Monday, August 30, 2010

Nice, just installed Rubinius-1.0.1

I first tried seriously using the "Ruby implemented in Ruby" Rubinius last spring and really liked it. If you have not done so already install it (rvm install rbx) and give it a try. Rubinius does not support 1.9.x syntax yet, but that is coming. Great work by the developers of Ruby 1.9.* but I still like the idea of Rubinius, long term. Good show for Engineyard supporting the Rubinius development.

Sunday, August 29, 2010

Using cljr for Clojure development

At work I now use the Clojure setup that everyone else uses, emacs+swank-clojure, with our custom repositories. For my own Clojure hacking (my own projects) I have just about settled on using cljr for convenience and agility. For me, the big win is being able to access Clojure libraries, Java libraries, and JAR files containing data sets I use often for NLP work from any directory. I don't need a heavy weight project, like for example, using Leiningen with all dependencies locally loaded. cljr uses Leiningen to manage the packages in the single ~/.cljr repository. When you startup cljr, everything in ~/.cljr is on your JVM classpath: this may seem a little heavy, but it is very convenient.

As an example, this morning I noticed an old Twitter direct message from the author of Nozzle library asking me if I had a chance to try it. Instead of setting up a separate Leiningen project directory, I just did a cljr install com.ashafa/nozzle 0.2.1, went to my catch-all directory where I keep short snippets of Clojure code, and entered Tunde's test program for Nozzle:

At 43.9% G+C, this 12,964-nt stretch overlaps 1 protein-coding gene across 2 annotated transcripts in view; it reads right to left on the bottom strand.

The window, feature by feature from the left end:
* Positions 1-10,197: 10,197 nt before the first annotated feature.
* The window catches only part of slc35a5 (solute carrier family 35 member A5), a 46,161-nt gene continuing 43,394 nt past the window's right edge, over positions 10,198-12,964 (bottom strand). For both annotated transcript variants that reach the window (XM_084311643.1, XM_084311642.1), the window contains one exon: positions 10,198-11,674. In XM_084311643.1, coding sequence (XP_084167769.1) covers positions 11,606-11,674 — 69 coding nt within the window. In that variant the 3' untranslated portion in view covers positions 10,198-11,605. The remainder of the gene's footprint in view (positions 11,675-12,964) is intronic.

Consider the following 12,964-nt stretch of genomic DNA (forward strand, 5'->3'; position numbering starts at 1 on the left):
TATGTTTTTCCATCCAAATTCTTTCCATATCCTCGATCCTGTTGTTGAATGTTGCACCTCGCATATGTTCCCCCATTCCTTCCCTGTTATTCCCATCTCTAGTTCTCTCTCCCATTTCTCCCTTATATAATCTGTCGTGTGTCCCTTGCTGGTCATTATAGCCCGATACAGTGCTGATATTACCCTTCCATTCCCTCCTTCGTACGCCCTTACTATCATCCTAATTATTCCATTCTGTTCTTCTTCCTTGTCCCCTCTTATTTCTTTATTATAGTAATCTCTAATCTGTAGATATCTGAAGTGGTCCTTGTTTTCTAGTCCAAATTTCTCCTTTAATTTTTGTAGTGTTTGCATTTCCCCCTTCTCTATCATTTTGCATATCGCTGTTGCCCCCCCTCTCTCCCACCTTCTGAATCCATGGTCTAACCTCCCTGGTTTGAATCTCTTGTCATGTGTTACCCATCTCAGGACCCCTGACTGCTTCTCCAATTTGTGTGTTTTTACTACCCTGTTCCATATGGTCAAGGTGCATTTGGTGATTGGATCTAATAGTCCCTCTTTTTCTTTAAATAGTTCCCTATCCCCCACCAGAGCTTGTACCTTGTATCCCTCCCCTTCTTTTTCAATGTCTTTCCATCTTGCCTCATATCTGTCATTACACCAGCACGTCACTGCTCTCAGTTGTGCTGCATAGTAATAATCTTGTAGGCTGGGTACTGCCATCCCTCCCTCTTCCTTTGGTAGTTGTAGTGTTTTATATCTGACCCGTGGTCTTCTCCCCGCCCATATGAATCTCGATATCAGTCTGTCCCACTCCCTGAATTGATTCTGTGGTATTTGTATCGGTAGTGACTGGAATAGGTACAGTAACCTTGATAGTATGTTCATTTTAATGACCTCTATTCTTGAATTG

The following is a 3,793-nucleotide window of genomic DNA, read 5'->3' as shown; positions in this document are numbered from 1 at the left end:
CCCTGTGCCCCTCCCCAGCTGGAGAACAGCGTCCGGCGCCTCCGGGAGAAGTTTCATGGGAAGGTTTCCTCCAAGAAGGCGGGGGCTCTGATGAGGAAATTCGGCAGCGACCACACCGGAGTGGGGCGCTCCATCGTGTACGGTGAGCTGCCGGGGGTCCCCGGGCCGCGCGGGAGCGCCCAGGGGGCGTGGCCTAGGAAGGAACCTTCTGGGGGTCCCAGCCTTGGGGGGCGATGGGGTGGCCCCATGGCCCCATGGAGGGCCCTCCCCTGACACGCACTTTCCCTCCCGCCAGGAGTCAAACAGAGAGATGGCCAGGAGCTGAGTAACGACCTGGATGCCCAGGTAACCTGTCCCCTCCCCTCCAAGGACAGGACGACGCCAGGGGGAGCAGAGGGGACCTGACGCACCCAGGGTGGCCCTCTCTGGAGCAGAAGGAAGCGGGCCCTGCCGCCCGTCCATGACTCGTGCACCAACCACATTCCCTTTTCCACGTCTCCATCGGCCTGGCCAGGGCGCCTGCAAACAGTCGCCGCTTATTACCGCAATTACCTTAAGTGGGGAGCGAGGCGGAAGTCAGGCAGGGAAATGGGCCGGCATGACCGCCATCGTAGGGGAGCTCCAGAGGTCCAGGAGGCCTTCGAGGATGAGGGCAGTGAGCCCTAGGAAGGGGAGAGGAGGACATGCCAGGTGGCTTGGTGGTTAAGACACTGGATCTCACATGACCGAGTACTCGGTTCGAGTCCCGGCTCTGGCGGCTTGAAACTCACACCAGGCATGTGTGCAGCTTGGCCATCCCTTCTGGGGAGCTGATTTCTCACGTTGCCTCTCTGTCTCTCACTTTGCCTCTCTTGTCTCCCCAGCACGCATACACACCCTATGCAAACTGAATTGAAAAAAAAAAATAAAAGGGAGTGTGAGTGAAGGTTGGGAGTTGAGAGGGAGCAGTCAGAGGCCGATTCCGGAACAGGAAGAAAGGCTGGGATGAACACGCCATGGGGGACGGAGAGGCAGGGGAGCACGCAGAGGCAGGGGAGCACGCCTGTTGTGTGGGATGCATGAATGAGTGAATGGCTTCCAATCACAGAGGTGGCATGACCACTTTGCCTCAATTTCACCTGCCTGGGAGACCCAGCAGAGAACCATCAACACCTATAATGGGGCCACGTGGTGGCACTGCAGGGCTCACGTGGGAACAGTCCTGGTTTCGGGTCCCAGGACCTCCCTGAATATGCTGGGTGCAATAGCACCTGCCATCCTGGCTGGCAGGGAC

;; assumes: cljr install com.ashafa/nozzle 0.2.1

(use 'com.ashafa.nozzle)

(def username (System/getenv "TWITTER_ACCOUNT"))
(def passwd   (System/getenv "TWITTER_PASSWD"))

(defn my-callback 
   [message] 
   (println message))

(def noz (create-nozzle "filter" username passwd my-callback {:track "twitter"}))
and running it is as simple as:
cljr run nozzle-twitter-test.clj
or, using swank and Emacs:
cljr swank
and in Emacs do M-x slime-connect and in the repl: (load "nozzle-twitter-test")

My light weight Clojure wrapper for the PowerLoom knowledge representation and reasoning system

A ZIP file with everything you need to try it is on my open source web page.

PowerLoom has been in development for many years and is available in Common Lisp, C++, and Java editions. I wrapped the Java edition for this project.

This is just a first cut at a wrapper because assertions and queries must be encoded as strings.

Ruby happiness: first Ruby 1.9.2 released, now Rails 3.0

Assuming you have RVM installed, don't wait:
rvm install 1.9.2
rvm 1.9.2
gem install rails
and you will be up to date. I wrote a small utility app to browse MongoDB data we use for text mining for my customer this morning and I used Rails 2.3.8 and hopefully that will be the last time I start a new project < version 3.0. My excuse for not using version 3.0 was that I wrote and deployed the app in less than an hour, and I am just not up to speed on Rails 3 yet. That will change!

I am merging my other three blogs into this (my main) blog